Strategic communications are an essential offering from integrated agencies, encompassing such elements as comprehensive stakeholder outreach, editorial direction, and analytics measurement that can point the way forward.
But over the past three years, how this offering is understood and accessed has changed significantly. Communications services are finally being accessed for the whole of their capabilities, and are bolstering company content needs from the ground up. This progress is tremendous news for businesses and communications professionals, but note: it’s just the beginning of the service realizing its true connective potential.
This year, the sixth annual PRWeek/Cision Global Comms Report highlighted this rise of strategic communications and content creation in the overall operation of a business. Throughout their comprehensive breakdown, the report’s authors pointed to various takeaways that will help refine tactics throughout the communications industry—including within our operations at The Martin Group.
Here are three takeaways we found particularly insightful, with each informing the work we’re currently doing for our list of local and global clients.
Working closely with the C-suite—finally
In recent years, there has been a breakthrough in the presence of strategic communications in the C-suite. As a result of managing a global pandemic, responding to social issues and navigating other tricky areas, top executives have become receptive to the role communications can play in companies’ overall business strategies—and not a minute too soon.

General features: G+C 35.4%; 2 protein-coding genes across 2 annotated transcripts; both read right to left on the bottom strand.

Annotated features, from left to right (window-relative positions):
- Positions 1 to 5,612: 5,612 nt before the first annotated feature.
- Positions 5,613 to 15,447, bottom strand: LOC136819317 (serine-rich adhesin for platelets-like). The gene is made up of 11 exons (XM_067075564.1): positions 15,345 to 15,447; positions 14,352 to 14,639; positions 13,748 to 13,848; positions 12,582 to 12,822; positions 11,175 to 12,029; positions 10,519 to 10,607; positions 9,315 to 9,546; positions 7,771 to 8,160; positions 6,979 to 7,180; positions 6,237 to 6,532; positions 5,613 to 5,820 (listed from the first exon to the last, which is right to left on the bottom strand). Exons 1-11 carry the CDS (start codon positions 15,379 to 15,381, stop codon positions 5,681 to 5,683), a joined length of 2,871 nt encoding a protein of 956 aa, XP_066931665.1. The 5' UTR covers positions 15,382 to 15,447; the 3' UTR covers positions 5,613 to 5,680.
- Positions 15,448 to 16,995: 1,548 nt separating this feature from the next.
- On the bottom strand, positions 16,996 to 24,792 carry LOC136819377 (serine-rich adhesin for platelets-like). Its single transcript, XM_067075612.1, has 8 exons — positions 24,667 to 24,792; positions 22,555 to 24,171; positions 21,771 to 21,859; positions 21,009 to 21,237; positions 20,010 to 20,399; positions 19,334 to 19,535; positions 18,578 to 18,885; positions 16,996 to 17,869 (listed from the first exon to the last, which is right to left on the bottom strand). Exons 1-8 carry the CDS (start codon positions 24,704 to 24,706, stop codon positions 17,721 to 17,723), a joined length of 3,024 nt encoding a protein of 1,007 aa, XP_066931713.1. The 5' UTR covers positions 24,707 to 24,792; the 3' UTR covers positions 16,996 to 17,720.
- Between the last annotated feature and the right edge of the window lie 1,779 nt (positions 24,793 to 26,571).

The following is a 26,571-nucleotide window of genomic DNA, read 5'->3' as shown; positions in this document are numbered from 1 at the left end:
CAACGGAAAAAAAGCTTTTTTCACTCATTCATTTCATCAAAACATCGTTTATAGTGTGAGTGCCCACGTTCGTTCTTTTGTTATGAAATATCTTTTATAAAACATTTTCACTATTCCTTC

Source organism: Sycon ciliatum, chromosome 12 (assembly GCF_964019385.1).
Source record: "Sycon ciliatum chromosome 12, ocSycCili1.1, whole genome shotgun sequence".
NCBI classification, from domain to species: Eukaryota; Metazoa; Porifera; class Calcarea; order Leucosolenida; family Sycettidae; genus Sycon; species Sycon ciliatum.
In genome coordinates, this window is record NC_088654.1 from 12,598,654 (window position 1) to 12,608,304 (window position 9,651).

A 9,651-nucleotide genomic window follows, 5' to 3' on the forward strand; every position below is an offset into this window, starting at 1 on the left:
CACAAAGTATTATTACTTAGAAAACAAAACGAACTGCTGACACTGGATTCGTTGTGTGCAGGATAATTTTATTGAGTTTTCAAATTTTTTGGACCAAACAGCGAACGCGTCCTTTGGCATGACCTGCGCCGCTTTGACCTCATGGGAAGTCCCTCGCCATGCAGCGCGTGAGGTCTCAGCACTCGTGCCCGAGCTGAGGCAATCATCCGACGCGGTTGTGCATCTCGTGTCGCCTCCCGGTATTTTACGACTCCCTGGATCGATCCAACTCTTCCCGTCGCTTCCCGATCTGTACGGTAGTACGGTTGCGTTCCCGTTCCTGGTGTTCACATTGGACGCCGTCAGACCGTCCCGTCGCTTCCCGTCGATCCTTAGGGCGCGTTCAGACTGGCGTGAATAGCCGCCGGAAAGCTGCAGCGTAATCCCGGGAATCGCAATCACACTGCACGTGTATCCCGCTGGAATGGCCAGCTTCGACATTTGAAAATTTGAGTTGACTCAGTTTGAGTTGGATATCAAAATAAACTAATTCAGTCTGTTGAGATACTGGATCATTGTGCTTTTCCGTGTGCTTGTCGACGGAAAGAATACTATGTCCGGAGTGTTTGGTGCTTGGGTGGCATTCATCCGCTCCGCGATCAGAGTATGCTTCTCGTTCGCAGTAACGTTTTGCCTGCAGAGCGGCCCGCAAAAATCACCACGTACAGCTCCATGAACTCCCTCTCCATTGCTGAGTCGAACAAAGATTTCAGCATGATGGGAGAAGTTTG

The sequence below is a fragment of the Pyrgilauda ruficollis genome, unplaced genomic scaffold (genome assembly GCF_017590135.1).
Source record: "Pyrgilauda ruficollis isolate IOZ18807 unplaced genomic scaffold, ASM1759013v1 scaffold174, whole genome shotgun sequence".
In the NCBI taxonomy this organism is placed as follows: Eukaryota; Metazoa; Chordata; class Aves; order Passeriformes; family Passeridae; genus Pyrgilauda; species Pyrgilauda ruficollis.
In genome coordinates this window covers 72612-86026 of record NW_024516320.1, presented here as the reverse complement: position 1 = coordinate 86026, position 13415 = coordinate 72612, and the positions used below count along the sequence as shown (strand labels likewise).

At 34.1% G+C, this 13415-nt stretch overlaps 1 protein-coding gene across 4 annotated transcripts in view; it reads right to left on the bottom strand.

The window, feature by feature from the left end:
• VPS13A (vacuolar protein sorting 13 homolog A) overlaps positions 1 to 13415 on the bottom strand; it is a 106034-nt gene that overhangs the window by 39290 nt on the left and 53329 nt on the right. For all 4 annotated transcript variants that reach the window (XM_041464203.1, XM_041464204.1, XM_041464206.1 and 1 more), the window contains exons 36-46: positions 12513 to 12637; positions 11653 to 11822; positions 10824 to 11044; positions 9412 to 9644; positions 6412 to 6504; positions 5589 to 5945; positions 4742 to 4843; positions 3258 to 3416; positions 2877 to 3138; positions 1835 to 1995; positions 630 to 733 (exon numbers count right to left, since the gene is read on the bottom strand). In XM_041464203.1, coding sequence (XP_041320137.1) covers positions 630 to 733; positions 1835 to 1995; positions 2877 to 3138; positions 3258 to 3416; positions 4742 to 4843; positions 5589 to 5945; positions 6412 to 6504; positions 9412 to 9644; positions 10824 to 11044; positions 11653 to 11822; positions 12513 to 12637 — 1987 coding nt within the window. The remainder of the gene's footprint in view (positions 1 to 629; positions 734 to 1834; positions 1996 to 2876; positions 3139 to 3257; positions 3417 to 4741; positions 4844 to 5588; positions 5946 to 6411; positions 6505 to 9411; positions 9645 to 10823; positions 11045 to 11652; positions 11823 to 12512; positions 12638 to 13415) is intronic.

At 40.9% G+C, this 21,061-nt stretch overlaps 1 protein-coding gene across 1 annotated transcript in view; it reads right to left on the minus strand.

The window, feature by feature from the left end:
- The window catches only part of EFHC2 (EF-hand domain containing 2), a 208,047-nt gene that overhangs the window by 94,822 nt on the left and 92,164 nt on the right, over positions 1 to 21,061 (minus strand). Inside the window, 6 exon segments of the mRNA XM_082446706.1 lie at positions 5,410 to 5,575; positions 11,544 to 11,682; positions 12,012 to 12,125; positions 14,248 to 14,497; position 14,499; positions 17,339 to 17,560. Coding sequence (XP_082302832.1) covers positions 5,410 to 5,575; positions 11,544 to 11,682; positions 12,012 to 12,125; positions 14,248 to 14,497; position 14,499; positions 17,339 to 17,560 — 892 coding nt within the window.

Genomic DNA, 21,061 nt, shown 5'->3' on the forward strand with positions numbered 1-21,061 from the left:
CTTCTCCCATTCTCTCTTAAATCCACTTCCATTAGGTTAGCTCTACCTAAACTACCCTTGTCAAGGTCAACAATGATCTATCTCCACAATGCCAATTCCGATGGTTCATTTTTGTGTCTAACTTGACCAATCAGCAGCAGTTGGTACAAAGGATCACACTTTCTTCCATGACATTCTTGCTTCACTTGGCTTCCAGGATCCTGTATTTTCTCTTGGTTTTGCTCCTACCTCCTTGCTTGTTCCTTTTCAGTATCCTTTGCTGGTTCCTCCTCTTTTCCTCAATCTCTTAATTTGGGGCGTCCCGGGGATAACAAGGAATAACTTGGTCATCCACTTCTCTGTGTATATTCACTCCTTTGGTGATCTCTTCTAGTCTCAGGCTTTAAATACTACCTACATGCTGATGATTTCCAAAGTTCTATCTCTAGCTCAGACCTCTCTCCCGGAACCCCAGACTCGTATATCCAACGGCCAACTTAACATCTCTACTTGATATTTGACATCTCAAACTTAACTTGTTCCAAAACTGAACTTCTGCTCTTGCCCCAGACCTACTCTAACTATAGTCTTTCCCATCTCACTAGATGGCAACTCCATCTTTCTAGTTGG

Communications professionals have a role in activating the considerable amount of persuasive power nestled in the C-suite, one of an organization’s most powerful sources to inform consumers. According to the PRWeek/Cision Global Comms Report, 31% of global respondents cited executives as their top influencer in determining which brands they should support (compared to 41% for celebrities), especially in the realm of financial services (46%) and tech (44%). The report also revealed that customers want to build relationships with companies they trust.
These numbers indicate that customers are more likely to support a brand if they feel executives are transparent and authentic, and demonstrate a commitment to social responsibility. More frequently, especially over the past two years, The Martin Group has been working with clients eager to amplify their executives, and in turn, strengthen this needed connection with customers. Through the development of comprehensive public relations plans—led by the creation of thought leadership, sponsored content, and curated content as well as strategic placement of executives in key speaking and media opportunities—we’ve raised the public profile of C-suite members across various industries.
And by introducing diverse, insightful perspectives through this executive-led content, we’re answering strategic communications needs—and having an impressive impact on hard business numbers that affect the bottom line.
Employing an integrated approach to analytics
According to the report, “The work of strategic communicators has always been based on human relationships and creativity. However, the discipline has long trailed other corporate functions in their embrace of and ability to best take advantage of data and analytics.”
Details from this year’s Cision findings indicate those days are over.